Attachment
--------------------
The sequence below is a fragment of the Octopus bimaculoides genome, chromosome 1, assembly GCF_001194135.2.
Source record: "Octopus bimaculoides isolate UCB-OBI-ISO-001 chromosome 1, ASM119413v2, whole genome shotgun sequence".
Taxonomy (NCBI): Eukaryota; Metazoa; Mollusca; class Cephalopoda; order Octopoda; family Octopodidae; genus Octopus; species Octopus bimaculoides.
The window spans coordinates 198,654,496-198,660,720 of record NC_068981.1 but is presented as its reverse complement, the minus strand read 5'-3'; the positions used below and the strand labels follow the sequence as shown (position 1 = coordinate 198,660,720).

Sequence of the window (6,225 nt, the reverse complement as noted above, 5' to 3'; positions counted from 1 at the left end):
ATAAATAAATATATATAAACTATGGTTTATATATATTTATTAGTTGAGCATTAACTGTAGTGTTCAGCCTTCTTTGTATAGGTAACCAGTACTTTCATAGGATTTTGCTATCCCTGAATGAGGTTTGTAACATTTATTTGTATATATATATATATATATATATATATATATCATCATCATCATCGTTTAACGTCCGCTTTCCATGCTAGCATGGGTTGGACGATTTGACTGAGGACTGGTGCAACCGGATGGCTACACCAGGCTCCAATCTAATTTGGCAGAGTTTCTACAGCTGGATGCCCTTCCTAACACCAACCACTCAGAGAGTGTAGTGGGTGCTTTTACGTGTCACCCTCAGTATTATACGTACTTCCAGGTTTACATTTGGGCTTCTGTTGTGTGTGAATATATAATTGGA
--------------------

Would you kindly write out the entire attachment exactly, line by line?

The sequence below is a fragment of the Octopus bimaculoides genome, chromosome 1, assembly GCF_001194135.2.
Source record: "Octopus bimaculoides isolate UCB-OBI-ISO-001 chromosome 1, ASM119413v2, whole genome shotgun sequence".
Taxonomy (NCBI): Eukaryota; Metazoa; Mollusca; class Cephalopoda; order Octopoda; family Octopodidae; genus Octopus; species Octopus bimaculoides.
The window spans coordinates 198,654,496-198,660,720 of record NC_068981.1 but is presented as its reverse complement, the minus strand read 5'-3'; the positions used below and the strand labels follow the sequence as shown (position 1 = coordinate 198,660,720).

Sequence of the window (6,225 nt, the reverse complement as noted above, 5' to 3'; positions counted from 1 at the left end):
ATAAATAAATATATATAAACTATGGTTTATATATATTTATTAGTTGAGCATTAACTGTAGTGTTCAGCCTTCTTTGTATAGGTAACCAGTACTTTCATAGGATTTTGCTATCCCTGAATGAGGTTTGTAACATTTATTTGTATATATATATATATATATATATATATATATCATCATCATCATCGTTTAACGTCCGCTTTCCATGCTAGCATGGGTTGGACGATTTGACTGAGGACTGGTGCAACCGGATGGCTACACCAGGCTCCAATCTAATTTGGCAGAGTTTCTACAGCTGGATGCCCTTCCTAACACCAACCACTCAGAGAGTGTAGTGGGTGCTTTTACGTGTCACCCTCAGTATTATACGTACTTCCAGGTTTACATTTGGGCTTCTGTTGTGTGTGAATATATAATTGGA